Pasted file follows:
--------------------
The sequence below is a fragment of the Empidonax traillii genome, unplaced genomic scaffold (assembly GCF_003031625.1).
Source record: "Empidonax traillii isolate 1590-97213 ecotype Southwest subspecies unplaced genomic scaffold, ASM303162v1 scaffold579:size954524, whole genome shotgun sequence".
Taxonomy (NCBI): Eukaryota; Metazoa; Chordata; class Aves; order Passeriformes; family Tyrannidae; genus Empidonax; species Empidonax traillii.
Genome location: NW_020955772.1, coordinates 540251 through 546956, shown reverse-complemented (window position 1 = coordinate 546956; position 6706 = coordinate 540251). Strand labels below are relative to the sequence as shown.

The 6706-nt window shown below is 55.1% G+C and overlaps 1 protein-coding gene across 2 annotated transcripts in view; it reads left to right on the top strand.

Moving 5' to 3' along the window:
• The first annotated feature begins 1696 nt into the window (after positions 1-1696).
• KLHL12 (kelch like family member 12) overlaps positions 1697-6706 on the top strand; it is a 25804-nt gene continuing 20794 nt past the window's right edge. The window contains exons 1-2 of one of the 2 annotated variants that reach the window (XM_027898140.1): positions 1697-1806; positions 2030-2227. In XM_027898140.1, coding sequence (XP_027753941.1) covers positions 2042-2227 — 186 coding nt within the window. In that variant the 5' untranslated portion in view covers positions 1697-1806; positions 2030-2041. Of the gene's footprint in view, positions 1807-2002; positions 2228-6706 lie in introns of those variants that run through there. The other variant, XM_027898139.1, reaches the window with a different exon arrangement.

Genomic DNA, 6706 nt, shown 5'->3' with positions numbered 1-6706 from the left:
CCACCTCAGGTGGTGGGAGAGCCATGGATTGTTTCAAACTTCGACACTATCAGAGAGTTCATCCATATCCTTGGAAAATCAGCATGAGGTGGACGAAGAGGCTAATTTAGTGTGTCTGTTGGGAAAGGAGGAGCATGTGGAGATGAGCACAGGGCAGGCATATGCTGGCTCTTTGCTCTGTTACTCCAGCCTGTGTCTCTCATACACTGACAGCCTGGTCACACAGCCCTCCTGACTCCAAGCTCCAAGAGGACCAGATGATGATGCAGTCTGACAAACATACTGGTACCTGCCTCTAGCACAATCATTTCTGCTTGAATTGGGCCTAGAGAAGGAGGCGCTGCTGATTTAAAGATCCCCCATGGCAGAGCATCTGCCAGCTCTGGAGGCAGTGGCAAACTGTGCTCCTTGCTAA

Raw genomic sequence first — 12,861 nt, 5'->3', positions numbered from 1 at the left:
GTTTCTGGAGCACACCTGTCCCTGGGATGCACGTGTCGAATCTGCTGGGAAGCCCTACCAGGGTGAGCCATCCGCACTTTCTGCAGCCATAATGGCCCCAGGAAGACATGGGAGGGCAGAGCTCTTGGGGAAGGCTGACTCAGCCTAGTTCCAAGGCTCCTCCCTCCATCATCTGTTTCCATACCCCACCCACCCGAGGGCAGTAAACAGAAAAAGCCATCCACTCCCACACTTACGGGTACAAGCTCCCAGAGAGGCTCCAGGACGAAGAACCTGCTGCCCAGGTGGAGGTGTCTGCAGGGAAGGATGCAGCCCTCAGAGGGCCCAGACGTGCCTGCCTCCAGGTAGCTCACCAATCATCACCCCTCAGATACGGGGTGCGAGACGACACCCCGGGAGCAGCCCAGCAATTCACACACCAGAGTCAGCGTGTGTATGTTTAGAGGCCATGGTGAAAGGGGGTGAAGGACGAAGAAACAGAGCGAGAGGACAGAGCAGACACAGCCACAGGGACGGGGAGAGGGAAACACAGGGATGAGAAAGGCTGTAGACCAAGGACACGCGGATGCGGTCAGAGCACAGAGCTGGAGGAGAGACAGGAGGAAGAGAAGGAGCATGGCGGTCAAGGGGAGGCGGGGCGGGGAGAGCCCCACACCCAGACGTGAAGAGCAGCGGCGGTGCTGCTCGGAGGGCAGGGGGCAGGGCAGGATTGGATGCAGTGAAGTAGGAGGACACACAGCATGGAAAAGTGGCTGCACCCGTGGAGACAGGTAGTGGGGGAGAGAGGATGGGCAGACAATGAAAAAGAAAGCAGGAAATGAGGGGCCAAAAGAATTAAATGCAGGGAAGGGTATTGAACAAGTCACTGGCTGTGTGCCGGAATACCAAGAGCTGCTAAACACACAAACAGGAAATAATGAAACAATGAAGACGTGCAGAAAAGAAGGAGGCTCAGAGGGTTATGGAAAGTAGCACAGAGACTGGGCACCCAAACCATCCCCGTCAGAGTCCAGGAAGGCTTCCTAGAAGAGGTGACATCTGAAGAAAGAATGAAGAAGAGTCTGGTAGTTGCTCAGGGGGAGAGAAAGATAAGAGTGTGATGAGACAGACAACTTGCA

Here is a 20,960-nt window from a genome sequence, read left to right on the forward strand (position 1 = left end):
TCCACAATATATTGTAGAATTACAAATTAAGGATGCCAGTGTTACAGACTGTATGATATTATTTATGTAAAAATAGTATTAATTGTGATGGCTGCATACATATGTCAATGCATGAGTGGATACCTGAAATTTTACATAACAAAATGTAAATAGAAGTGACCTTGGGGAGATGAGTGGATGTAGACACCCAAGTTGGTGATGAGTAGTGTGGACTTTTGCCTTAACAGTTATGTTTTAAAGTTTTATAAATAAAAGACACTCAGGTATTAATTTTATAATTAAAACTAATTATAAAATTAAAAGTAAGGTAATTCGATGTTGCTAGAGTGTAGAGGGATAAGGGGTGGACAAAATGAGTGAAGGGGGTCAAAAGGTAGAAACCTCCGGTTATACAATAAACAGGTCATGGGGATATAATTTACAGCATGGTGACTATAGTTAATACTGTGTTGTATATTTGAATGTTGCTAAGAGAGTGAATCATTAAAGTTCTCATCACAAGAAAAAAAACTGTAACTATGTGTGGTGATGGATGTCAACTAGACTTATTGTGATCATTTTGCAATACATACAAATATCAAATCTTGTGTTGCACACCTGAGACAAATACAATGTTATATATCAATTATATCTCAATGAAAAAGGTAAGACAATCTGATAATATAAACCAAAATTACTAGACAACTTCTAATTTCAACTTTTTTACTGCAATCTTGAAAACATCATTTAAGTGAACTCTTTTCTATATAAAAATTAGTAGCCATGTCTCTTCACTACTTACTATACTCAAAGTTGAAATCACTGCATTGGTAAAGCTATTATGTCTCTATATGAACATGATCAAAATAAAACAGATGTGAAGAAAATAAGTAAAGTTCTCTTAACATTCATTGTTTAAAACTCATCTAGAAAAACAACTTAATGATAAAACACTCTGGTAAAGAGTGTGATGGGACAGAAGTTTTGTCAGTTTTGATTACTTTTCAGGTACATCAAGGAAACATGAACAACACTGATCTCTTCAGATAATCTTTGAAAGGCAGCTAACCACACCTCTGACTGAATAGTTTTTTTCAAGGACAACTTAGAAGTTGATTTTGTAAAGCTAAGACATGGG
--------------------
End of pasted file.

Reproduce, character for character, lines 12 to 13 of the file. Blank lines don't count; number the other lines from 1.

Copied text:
GTTTCTGGAGCACACCTGTCCCTGGGATGCACGTGTCGAATCTGCTGGGAAGCCCTACCAGGGTGAGCCATCCGCACTTTCTGCAGCCATAATGGCCCCAGGAAGACATGGGAGGGCAGAGCTCTTGGGGAAGGCTGACTCAGCCTAGTTCCAAGGCTCCTCCCTCCATCATCTGTTTCCATACCCCACCCACCCGAGGGCAGTAAACAGAAAAAGCCATCCACTCCCACACTTACGGGTACAAGCTCCCAGAGAGGCTCCAGGACGAAGAACCTGCTGCCCAGGTGGAGGTGTCTGCAGGGAAGGATGCAGCCCTCAGAGGGCCCAGACGTGCCTGCCTCCAGGTAGCTCACCAATCATCACCCCTCAGATACGGGGTGCGAGACGACACCCCGGGAGCAGCCCAGCAATTCACACACCAGAGTCAGCGTGTGTATGTTTAGAGGCCATGGTGAAAGGGGGTGAAGGACGAAGAAACAGAGCGAGAGGACAGAGCAGACACAGCCACAGGGACGGGGAGAGGGAAACACAGGGATGAGAAAGGCTGTAGACCAAGGACACGCGGATGCGGTCAGAGCACAGAGCTGGAGGAGAGACAGGAGGAAGAGAAGGAGCATGGCGGTCAAGGGGAGGCGGGGCGGGGAGAGCCCCACACCCAGACGTGAAGAGCAGCGGCGGTGCTGCTCGGAGGGCAGGGGGCAGGGCAGGATTGGATGCAGTGAAGTAGGAGGACACACAGCATGGAAAAGTGGCTGCACCCGTGGAGACAGGTAGTGGGGGAGAGAGGATGGGCAGACAATGAAAAAGAAAGCAGGAAATGAGGGGCCAAAAGAATTAAATGCAGGGAAGGGTATTGAACAAGTCACTGGCTGTGTGCCGGAATACCAAGAGCTGCTAAACACACAAACAGGAAATAATGAAACAATGAAGACGTGCAGAAAAGAAGGAGGCTCAGAGGGTTATGGAAAGTAGCACAGAGACTGGGCACCCAAACCATCCCCGTCAGAGTCCAGGAAGGCTTCCTAGAAGAGGTGACATCTGAAGAAAGAATGAAGAAGAGTCTGGTAGTTGCTCAGGGGGAGAGAAAGATAAGAGTGTGATGAGACAGACAACTTGCA

Here is a 20,960-nt window from a genome sequence, read left to right on the forward strand (position 1 = left end):